Traditional disposable paper products make a huge dent in our planetís health. Not only could we easily use fewer of them, itís really not a problem switching to more planet-friendly options for those products we do need to use. Here are three basic ways to be a little more conscientious when it comes to disposable paper products.††
There are numerous brands on the market that make their paper towels, napkins, and tissues from recycled paper products as opposed to freshly-cut trees. One that I had a chance to test drive recently was Marcal. I was able to try both the paper towels and toilet tissue as part of a product sample they sent for my opinion on the product quality. The results? A reasonable quality product, in my opinion. The toilet tissue wasnít too thin and held together, and the paper towels, while not something I use often, worked fine. They werenít the most absorbent paper towels ever, but certainly of better quality than many other brands Iíve tried over the years. I do wish theyíd package their product in a waxed tissue paper wrapping as opposed to plastic. That being said, this is an extremely affordable product line and one of the few eco options for this type of thing available at a price the average consumer can actually afford.
Reusable options exist for things like napkins, cleaning rags and even tissues. While Iíve never been a big fabric handkerchief fan, I do routinely use bandanas and other options for fabric dinner napkins, and cut-up cloth rags to clean countertops, scrub floors and wash dishes. That being said, there is usually a roll of paper towels on hand in the pantry for jobs that are particularly disgusting or greasy. In the end, youíll need to do what works for you. But if you can work in a few more fabric options into your daily routine, it will (at least in my opinion) make more of a positive planetary impact.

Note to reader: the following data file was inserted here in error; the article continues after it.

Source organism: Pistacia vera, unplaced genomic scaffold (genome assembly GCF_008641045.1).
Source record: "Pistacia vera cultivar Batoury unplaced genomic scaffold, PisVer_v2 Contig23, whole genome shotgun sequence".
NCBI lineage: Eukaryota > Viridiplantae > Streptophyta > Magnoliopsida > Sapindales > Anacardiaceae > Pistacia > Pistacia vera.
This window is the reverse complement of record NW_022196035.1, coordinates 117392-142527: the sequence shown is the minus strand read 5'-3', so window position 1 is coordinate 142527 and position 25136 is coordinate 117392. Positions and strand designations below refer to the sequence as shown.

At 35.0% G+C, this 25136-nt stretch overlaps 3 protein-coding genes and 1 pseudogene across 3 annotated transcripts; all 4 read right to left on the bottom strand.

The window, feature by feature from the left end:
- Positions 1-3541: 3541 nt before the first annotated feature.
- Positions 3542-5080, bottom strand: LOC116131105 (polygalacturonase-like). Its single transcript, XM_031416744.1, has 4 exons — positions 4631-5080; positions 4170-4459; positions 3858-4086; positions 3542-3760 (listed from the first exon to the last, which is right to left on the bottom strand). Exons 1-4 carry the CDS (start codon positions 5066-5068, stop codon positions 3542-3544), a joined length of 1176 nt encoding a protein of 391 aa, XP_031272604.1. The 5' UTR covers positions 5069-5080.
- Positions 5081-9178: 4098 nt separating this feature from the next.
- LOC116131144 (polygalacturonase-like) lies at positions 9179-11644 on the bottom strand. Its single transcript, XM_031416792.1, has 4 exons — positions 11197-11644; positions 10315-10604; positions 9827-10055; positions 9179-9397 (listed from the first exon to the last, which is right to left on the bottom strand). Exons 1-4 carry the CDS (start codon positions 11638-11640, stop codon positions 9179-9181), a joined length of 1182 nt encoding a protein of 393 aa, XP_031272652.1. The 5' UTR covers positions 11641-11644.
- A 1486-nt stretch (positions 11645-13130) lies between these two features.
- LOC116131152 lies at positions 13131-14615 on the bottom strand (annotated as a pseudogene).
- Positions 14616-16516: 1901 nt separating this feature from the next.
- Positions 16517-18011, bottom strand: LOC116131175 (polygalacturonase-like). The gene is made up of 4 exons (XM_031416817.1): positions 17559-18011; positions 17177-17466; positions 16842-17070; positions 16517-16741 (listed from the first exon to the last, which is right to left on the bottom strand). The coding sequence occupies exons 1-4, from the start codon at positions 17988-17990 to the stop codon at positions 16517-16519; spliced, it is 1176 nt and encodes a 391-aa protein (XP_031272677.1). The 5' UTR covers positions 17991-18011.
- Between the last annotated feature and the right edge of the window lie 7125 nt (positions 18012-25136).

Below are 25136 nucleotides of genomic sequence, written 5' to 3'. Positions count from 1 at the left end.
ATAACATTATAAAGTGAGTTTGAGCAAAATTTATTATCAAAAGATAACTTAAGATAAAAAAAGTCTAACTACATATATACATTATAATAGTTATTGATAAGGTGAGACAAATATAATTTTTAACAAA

The Hybrid Approach:
Realistically, this is what many households are actually able to pull off. With all due respect to No Impact Man, laundering fabric toilet cloths on a regular basis isnít something I really want to take on. Kudos to his family for going there, though. My point is that while most people are willing to go with fabric for a fair bit of the time, there are times when disposable is called for. For example, I donít purchase paper napkins as a rule. That being said, if Iím having a back yard gathering with a large number of people, I donít have a large enough supply of fabric napkins to host that type of event and chances are I wonít buy them. But I will look for a recycled option for the paper napkins that Iíll purchase for that event. Since it only happens once or twice a year, Iím OK with using a two-pronged approach, and grateful that eco options exist when I need them.
Since paper products tend to be a go-to item for outdoor cooking, you may want to add some of these eco-friendly options to your list of present-worthy grilling gifts for the barbecue enthusiasts in your life.
How about you? How often are you able to use fabric over paper when it comes to this type of product? Have you used the brand I mentioned above in your own home, or a different one? What are your every day choices when it comes to balancing paper products with fabric ones for basic household needs?
Photo Credit: Hygiene Matters